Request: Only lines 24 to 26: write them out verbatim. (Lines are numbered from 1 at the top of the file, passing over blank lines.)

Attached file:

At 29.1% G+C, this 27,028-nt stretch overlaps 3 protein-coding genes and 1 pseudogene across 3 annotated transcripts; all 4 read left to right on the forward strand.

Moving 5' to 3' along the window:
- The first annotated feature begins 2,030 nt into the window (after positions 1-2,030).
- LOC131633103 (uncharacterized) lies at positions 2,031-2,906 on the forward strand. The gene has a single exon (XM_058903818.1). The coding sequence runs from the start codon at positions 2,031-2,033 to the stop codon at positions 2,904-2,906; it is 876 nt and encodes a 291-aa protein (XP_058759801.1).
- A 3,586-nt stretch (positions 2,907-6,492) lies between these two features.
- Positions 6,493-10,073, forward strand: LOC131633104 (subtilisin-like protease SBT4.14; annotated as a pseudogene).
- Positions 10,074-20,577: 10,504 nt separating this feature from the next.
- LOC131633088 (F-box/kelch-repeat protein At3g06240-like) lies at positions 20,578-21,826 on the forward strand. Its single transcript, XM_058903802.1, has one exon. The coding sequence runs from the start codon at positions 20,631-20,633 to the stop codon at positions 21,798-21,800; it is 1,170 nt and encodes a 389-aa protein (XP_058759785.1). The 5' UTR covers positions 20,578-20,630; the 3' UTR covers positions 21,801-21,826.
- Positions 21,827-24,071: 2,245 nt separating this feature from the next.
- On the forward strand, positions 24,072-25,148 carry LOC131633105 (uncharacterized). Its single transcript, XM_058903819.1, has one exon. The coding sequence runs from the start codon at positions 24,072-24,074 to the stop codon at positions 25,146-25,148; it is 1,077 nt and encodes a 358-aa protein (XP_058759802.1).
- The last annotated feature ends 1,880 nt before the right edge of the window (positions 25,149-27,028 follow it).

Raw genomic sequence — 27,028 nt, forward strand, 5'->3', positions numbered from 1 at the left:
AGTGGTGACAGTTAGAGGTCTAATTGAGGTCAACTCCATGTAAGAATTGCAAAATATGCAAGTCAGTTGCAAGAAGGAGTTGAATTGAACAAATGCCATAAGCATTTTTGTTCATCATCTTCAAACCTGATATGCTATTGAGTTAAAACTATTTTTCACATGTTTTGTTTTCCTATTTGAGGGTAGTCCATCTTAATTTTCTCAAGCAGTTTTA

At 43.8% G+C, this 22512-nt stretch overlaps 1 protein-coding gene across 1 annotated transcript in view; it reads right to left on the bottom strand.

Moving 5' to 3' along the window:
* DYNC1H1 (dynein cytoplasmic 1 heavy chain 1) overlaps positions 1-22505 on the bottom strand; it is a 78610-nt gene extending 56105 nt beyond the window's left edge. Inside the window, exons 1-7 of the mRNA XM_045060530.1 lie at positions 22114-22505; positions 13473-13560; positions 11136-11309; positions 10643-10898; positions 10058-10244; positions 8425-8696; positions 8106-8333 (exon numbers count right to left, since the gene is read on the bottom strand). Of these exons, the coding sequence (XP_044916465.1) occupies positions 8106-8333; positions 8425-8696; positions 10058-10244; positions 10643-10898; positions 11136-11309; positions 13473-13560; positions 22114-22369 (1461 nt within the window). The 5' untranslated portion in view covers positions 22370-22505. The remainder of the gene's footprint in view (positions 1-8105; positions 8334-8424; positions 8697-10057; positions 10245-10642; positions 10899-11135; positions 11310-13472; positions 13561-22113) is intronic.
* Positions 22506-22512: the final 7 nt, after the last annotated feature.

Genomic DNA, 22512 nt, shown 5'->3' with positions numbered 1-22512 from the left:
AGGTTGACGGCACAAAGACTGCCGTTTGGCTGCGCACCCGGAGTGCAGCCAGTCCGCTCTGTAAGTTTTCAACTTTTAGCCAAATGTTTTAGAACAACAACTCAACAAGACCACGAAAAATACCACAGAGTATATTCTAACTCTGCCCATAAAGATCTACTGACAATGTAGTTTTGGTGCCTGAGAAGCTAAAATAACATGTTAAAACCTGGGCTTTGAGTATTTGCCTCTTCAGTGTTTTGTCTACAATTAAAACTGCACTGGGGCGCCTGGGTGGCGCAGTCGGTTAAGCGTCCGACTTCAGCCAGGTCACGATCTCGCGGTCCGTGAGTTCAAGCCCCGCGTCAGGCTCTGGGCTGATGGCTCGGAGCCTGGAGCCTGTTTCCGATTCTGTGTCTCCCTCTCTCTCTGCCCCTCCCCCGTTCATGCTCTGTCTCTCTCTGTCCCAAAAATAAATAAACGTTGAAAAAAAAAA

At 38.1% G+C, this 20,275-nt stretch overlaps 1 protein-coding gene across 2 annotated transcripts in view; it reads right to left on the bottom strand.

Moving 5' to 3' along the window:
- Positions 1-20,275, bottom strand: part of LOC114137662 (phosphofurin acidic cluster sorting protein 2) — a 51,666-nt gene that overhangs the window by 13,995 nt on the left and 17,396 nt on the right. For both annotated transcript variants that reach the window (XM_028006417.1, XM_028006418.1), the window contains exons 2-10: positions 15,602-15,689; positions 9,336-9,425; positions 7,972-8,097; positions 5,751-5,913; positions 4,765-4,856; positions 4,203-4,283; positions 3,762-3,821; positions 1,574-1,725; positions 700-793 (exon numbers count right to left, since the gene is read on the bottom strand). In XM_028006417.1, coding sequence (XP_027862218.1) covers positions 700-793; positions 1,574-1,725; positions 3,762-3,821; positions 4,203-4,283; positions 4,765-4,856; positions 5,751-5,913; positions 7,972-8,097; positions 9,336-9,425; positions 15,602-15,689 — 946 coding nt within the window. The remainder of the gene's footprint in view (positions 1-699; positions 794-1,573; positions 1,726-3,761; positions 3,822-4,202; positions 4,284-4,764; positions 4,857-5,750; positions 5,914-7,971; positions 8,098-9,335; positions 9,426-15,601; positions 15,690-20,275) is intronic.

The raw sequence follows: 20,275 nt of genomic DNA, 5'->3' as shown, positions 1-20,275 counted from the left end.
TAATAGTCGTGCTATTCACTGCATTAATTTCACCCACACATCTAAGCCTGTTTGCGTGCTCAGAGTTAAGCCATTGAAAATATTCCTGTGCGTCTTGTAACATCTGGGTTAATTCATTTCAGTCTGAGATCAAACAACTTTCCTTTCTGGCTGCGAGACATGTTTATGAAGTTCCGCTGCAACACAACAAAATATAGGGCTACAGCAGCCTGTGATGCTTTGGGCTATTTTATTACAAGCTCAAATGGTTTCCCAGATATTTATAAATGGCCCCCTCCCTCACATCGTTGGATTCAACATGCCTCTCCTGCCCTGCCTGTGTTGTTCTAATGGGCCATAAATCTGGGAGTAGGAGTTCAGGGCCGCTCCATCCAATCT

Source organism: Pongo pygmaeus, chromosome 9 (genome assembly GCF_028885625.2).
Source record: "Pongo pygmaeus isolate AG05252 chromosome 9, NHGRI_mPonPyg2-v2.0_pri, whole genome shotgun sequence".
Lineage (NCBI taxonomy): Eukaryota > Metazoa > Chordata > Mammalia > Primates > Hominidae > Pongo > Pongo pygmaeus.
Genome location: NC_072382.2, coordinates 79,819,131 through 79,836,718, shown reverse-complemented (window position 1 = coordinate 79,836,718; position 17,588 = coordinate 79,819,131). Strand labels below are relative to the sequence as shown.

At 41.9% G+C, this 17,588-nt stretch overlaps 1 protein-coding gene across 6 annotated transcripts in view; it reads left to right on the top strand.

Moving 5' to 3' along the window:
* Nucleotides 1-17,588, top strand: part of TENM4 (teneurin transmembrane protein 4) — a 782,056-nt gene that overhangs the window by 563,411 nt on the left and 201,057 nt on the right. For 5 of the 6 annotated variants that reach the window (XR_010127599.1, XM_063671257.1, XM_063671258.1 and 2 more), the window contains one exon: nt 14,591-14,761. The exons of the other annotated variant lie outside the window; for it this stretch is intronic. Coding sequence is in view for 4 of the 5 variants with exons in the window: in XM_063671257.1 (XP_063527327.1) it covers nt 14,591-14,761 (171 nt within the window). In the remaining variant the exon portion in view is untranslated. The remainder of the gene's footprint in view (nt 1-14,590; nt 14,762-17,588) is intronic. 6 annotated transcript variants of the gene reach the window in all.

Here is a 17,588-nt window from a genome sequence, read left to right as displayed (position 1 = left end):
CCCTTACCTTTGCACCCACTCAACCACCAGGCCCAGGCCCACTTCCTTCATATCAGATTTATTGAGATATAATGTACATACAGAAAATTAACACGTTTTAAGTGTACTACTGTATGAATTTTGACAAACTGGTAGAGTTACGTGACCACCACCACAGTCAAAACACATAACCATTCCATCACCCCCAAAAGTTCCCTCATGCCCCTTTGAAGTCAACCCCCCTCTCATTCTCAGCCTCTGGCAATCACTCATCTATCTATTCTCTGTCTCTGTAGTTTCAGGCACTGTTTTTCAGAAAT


TAATAGTCGTGCTATTCACTGCATTAATTTCACCCACACATCTAAGCCTGTTTGCGTGCTCAGAGTTAAGCCATTGAAAATATTCCTGTGCGTCTTGTAACATCTGGGTTAATTCATTTCAGTCTGAGATCAAACAACTTTCCTTTCTGGCTGCGAGACATGTTTATGAAGTTCCGCTGCAACACAACAAAATATAGGGCTACAGCAGCCTGTGATGCTTTGGGCTATTTTATTACAAGCTCAAATGGTTTCCCAGATATTTATAAATGGCCCCCTCCCTCACATCGTTGGATTCAACATGCCTCTCCTGCCCTGCCTGTGTTGTTCTAATGGGCCATAAATCTGGGAGTAGGAGTTCAGGGCCGCTCCATCCAATCT

Source organism: Pongo pygmaeus, chromosome 9 (genome assembly GCF_028885625.2).
Source record: "Pongo pygmaeus isolate AG05252 chromosome 9, NHGRI_mPonPyg2-v2.0_pri, whole genome shotgun sequence".